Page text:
The Harvest, 1882 by Camille Pissarro
Pissarro was the most political of the Impressionist group, who called themselves the Independents. He helped organize them informally along the lines of an artisans union. He was the only one to take part in all eight
shows they staged in defiance of the juried annual official Salon exhibitions in Paris.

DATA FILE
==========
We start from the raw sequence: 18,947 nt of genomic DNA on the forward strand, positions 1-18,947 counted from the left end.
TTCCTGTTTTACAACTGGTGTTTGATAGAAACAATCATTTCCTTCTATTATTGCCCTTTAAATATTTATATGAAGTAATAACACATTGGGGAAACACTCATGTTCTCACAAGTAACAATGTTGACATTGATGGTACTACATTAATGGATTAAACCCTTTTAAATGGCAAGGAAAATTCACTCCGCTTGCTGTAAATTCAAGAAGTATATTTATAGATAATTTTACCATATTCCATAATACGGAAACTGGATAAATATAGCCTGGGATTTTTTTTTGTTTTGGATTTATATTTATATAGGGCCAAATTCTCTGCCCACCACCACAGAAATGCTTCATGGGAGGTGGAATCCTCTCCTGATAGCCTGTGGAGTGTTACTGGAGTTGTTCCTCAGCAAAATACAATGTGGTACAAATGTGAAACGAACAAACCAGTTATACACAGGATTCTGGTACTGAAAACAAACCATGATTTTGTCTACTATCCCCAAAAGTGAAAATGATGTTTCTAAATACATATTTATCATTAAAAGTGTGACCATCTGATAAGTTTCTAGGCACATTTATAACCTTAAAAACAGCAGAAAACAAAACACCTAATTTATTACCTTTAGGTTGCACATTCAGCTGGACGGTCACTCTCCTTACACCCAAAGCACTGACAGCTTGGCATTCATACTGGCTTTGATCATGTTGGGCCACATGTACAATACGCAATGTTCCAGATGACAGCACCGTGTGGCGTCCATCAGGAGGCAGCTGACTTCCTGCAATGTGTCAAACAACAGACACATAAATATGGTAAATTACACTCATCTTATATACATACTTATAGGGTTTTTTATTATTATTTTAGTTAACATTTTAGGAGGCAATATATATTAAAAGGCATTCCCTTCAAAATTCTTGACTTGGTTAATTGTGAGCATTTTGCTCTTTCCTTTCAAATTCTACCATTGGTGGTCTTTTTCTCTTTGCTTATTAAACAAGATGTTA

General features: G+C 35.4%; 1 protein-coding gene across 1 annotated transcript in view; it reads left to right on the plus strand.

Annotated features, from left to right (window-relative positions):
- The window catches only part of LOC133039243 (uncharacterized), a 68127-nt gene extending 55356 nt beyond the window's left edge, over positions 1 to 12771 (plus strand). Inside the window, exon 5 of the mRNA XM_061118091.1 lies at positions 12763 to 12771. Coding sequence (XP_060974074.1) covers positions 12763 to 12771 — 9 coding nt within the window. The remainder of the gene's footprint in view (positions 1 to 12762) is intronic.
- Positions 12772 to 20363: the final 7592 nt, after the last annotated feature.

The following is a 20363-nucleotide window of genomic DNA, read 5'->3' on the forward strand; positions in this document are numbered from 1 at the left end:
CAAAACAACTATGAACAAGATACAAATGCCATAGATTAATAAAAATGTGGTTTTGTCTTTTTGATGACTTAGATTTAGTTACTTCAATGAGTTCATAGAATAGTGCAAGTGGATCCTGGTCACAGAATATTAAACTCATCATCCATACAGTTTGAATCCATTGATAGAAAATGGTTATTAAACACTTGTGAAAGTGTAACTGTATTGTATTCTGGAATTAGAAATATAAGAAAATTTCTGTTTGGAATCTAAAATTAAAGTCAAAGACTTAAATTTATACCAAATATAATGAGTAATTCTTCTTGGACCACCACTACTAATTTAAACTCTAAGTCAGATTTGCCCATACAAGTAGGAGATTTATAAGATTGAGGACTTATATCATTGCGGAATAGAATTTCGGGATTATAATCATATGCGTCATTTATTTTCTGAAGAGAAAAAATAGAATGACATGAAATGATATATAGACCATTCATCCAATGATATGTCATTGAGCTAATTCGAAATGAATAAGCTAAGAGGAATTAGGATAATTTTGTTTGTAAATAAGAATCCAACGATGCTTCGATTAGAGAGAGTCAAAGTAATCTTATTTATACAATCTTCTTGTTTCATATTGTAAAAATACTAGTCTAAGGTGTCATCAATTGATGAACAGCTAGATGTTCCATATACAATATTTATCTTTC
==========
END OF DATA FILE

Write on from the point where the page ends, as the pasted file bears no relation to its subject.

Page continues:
The Harvest was one of the thirty-six works that Pissarro chose to exhibit at the Seventh Impressionist Exhibition in which all the mainstream Impressionists were represented, with the exception of Edgar Degas. By carefully positioning his figures on and around the receding lines of piles of hay, Pissarro has created a peaceful and rhythmical composition. Eight figures, four men and four women, are preparing the harvest. The concentration of figures on the lefthand side causes an imbalance in the composition, thus making our eye fix immediately on the standing woman wearing a red headscarf. The bushel of hay that she is holding is placed at an angle, leading from the corner of the picture and pointing towards the wide, open landscape on the righthand side.